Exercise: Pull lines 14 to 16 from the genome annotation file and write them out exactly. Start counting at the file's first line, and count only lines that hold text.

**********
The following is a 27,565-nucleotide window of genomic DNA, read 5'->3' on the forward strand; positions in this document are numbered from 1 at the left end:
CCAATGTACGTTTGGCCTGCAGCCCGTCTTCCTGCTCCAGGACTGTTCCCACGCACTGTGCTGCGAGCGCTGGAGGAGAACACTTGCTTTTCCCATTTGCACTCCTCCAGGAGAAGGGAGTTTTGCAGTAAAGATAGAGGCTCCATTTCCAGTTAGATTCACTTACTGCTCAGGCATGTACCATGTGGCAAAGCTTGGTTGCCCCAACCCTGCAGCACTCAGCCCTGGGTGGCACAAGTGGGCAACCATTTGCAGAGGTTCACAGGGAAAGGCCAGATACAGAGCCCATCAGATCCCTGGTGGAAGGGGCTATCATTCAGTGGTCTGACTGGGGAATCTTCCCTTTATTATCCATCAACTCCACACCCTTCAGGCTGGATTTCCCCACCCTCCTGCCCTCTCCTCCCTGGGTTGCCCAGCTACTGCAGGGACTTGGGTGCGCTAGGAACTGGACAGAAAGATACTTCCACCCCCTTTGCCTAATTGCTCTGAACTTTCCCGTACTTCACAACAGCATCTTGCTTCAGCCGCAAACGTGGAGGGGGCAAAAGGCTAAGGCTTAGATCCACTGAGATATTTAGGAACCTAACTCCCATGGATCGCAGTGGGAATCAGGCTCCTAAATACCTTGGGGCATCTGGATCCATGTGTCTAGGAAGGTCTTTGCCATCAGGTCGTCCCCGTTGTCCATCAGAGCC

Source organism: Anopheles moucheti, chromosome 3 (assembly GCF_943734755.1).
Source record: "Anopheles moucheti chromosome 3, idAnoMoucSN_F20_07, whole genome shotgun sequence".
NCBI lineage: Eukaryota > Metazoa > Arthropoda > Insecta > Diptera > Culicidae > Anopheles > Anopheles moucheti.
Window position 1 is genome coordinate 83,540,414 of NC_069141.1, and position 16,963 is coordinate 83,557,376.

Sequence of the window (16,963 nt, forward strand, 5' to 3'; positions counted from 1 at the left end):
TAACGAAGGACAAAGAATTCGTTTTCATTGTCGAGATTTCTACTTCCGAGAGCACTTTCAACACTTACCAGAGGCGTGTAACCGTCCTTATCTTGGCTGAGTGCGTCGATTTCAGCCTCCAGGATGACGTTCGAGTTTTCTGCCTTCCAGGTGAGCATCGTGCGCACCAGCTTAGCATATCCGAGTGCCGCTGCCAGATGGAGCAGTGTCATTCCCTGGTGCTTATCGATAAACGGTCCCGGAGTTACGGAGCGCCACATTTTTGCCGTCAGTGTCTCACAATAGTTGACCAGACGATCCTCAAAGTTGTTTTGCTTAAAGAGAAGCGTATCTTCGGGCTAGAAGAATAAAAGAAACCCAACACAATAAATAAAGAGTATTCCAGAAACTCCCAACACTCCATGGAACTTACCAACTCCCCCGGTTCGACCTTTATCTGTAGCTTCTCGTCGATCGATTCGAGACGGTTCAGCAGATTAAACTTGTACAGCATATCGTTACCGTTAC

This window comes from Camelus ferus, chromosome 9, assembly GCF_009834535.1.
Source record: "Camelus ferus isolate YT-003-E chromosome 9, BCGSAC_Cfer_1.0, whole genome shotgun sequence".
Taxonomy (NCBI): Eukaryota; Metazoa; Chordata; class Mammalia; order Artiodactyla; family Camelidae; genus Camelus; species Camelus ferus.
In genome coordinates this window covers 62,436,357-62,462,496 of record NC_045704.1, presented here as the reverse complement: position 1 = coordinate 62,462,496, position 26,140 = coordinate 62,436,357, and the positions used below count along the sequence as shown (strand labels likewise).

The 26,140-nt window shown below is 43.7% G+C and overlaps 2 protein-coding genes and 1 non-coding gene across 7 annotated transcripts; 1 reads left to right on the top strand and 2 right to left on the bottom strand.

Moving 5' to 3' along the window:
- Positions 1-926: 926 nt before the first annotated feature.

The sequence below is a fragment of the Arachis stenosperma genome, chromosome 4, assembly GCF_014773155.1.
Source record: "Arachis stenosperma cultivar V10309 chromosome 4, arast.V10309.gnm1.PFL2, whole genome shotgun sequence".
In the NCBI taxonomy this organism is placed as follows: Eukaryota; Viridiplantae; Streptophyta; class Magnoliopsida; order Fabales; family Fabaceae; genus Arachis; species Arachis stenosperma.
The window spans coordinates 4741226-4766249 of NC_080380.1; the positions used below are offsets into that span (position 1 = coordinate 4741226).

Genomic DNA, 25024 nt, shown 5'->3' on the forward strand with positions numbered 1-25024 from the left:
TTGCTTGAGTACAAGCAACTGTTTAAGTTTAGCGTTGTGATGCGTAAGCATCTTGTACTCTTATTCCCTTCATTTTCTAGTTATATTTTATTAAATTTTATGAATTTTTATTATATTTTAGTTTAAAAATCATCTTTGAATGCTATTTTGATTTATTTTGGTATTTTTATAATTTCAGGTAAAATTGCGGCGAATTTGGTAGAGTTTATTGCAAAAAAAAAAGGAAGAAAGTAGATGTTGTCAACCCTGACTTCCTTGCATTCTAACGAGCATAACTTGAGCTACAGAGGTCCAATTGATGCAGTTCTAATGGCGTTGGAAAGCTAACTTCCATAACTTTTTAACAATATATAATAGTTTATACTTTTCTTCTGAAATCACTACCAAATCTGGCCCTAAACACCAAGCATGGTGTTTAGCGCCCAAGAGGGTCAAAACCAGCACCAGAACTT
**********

Moving 5' to 3' along the window:
- Positions 1-926: 926 nt before the first annotated feature.

The sequence below is a fragment of the Arachis stenosperma genome, chromosome 4, assembly GCF_014773155.1.